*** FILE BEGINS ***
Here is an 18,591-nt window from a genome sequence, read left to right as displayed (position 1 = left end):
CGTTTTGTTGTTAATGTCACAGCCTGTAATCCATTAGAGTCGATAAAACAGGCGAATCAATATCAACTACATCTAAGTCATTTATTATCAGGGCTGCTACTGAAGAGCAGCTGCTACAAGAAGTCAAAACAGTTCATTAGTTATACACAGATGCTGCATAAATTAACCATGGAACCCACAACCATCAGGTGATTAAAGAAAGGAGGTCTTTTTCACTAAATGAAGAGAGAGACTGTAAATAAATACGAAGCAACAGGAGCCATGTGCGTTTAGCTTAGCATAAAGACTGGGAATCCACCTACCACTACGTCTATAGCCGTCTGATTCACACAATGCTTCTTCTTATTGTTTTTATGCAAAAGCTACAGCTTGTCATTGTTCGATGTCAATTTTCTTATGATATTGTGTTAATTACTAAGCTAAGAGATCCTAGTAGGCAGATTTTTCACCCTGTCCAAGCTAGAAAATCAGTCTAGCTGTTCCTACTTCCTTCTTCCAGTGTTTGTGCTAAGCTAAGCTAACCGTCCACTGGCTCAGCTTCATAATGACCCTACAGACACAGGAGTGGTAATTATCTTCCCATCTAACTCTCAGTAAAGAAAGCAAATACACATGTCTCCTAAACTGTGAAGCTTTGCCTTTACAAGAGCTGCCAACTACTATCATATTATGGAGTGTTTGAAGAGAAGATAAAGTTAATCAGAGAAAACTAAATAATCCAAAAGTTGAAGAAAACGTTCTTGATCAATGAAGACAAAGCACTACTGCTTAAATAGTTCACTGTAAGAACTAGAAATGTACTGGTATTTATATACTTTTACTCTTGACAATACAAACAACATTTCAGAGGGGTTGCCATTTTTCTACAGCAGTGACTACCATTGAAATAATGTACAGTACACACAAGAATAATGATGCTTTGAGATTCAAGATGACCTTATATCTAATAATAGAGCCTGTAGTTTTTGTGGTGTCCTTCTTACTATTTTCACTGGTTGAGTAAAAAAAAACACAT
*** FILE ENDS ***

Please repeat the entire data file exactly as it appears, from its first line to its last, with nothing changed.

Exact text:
Here is an 18,591-nt window from a genome sequence, read left to right as displayed (position 1 = left end):
CGTTTTGTTGTTAATGTCACAGCCTGTAATCCATTAGAGTCGATAAAACAGGCGAATCAATATCAACTACATCTAAGTCATTTATTATCAGGGCTGCTACTGAAGAGCAGCTGCTACAAGAAGTCAAAACAGTTCATTAGTTATACACAGATGCTGCATAAATTAACCATGGAACCCACAACCATCAGGTGATTAAAGAAAGGAGGTCTTTTTCACTAAATGAAGAGAGAGACTGTAAATAAATACGAAGCAACAGGAGCCATGTGCGTTTAGCTTAGCATAAAGACTGGGAATCCACCTACCACTACGTCTATAGCCGTCTGATTCACACAATGCTTCTTCTTATTGTTTTTATGCAAAAGCTACAGCTTGTCATTGTTCGATGTCAATTTTCTTATGATATTGTGTTAATTACTAAGCTAAGAGATCCTAGTAGGCAGATTTTTCACCCTGTCCAAGCTAGAAAATCAGTCTAGCTGTTCCTACTTCCTTCTTCCAGTGTTTGTGCTAAGCTAAGCTAACCGTCCACTGGCTCAGCTTCATAATGACCCTACAGACACAGGAGTGGTAATTATCTTCCCATCTAACTCTCAGTAAAGAAAGCAAATACACATGTCTCCTAAACTGTGAAGCTTTGCCTTTACAAGAGCTGCCAACTACTATCATATTATGGAGTGTTTGAAGAGAAGATAAAGTTAATCAGAGAAAACTAAATAATCCAAAAGTTGAAGAAAACGTTCTTGATCAATGAAGACAAAGCACTACTGCTTAAATAGTTCACTGTAAGAACTAGAAATGTACTGGTATTTATATACTTTTACTCTTGACAATACAAACAACATTTCAGAGGGGTTGCCATTTTTCTACAGCAGTGACTACCATTGAAATAATGTACAGTACACACAAGAATAATGATGCTTTGAGATTCAAGATGACCTTATATCTAATAATAGAGCCTGTAGTTTTTGTGGTGTCCTTCTTACTATTTTCACTGGTTGAGTAAAAAAAAACACAT